Tuesday of the Fourth Week in Advent (Christmas Eve)
(II Samuel &:1-5.8b-12.14a.16; Luke 1:67-79)
Today’s gospel is commonly called the Benedictus among Church professionals. The name comes from the Latin form of it first word, “Blessed.” In reading the Benedictus one should have a sense of anachronism; that is, the words are out of synch with the occasion. Zechariah, the speaker of the Benedictus, is expressing joy over the birth his first-born son, John. Yet he is claiming that God has visited his people and delivered them from their enemies.
God will come to deliver the people with Jesus. He, and not John the Baptist, is the proper subject of the Benedictus, which is a prayer meant to be sung. Very probably, Jewish Christians sung this prayer after Jesus was crucified and raised from the dead. They believed Jesus to be the Son of God who saved their people from their greatest enemies – not Rome but sin and death. There is a sentence in the Benedictus that does refer to John. Zechariah is speaking directly to him when he says, “’…you will go before the Lord to prepare his way…’” Indeed, John preached the coming of the Messiah many years later.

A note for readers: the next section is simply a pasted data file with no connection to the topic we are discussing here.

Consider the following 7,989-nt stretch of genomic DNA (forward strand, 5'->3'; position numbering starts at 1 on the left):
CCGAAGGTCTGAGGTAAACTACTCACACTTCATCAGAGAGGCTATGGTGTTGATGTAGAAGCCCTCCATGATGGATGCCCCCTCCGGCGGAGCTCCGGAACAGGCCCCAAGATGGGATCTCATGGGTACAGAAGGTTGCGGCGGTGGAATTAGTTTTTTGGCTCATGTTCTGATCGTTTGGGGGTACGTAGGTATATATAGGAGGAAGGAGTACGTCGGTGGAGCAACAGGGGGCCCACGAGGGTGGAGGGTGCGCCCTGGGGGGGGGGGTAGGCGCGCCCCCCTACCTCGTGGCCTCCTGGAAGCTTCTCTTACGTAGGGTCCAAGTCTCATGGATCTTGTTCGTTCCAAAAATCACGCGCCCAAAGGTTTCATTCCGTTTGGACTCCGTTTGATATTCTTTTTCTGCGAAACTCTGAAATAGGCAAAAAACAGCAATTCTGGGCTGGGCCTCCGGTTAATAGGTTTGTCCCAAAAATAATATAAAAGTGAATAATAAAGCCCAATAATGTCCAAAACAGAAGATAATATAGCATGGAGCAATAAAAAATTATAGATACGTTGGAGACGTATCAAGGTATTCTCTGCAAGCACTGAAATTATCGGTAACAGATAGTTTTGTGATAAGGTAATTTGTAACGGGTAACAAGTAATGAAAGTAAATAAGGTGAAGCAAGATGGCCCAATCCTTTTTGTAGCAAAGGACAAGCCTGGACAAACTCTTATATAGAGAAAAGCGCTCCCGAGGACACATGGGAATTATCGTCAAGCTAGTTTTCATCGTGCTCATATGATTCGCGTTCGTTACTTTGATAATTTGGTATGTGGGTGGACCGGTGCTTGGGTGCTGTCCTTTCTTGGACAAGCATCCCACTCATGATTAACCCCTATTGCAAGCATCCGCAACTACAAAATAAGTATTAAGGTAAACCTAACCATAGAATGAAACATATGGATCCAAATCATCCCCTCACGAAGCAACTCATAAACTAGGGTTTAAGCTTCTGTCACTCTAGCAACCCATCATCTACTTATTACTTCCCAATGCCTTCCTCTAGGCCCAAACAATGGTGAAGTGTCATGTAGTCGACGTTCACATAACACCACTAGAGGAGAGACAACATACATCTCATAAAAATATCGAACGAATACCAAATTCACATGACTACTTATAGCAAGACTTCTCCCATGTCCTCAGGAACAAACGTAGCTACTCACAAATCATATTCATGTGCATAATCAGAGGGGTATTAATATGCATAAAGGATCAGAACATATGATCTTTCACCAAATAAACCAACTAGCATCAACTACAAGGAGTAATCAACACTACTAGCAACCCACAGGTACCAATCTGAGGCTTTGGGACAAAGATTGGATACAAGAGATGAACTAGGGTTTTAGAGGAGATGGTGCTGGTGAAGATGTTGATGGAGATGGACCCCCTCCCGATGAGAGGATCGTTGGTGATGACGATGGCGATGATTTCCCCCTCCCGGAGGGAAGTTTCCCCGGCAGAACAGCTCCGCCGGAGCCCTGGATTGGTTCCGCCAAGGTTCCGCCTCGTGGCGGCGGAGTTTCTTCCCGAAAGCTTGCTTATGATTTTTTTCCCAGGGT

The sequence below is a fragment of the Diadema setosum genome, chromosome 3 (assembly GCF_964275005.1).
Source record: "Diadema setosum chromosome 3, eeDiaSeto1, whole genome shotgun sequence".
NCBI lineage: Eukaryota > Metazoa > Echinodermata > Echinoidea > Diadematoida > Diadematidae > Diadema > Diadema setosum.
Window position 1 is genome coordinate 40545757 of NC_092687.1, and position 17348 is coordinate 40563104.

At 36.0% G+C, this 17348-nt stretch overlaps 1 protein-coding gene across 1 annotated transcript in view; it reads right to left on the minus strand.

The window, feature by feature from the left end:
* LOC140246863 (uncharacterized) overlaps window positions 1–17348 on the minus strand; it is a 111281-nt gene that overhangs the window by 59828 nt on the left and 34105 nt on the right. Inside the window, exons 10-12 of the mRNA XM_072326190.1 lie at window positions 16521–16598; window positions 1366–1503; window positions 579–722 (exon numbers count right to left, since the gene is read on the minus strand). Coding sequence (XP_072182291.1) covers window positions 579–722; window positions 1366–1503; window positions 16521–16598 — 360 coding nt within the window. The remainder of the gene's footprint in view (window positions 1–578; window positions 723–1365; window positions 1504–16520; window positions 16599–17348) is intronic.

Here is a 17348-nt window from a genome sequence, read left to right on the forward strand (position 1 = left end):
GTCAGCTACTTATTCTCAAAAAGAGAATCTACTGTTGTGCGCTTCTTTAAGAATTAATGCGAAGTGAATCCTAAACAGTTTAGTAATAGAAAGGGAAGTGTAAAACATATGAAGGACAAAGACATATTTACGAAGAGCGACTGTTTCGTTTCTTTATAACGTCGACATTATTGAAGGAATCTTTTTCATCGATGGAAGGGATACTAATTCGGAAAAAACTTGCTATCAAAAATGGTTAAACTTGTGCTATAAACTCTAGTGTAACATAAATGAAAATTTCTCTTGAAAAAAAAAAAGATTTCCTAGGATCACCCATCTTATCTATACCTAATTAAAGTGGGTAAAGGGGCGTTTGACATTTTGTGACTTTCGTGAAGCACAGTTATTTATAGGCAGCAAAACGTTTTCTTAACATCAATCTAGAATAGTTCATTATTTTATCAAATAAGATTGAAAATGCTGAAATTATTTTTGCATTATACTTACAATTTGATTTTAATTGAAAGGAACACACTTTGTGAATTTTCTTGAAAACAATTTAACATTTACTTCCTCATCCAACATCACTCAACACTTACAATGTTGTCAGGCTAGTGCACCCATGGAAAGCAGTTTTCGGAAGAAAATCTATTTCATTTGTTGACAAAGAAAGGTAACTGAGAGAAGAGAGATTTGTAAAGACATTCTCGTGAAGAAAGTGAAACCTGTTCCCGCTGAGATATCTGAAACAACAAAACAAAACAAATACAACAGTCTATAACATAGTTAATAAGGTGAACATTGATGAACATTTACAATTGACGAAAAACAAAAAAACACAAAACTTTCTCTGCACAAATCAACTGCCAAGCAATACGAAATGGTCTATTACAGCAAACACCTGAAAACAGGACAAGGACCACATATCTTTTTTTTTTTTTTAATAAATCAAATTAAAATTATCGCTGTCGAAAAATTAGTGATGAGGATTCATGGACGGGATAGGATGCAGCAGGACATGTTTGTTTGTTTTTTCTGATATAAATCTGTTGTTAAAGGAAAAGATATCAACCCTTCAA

The evangelist Luke pictures Zechariah looking at his newborn son John and uttering these words of praise to God. We should see Jesus in the manger, if not now then tomorrow, and likewise praise God for sending him to us. Jesus has come as the prayer reads. Like “the dawn” he has delivered us from the darkness of sin. Like a “way of peace” he has reconciled us to God and one another.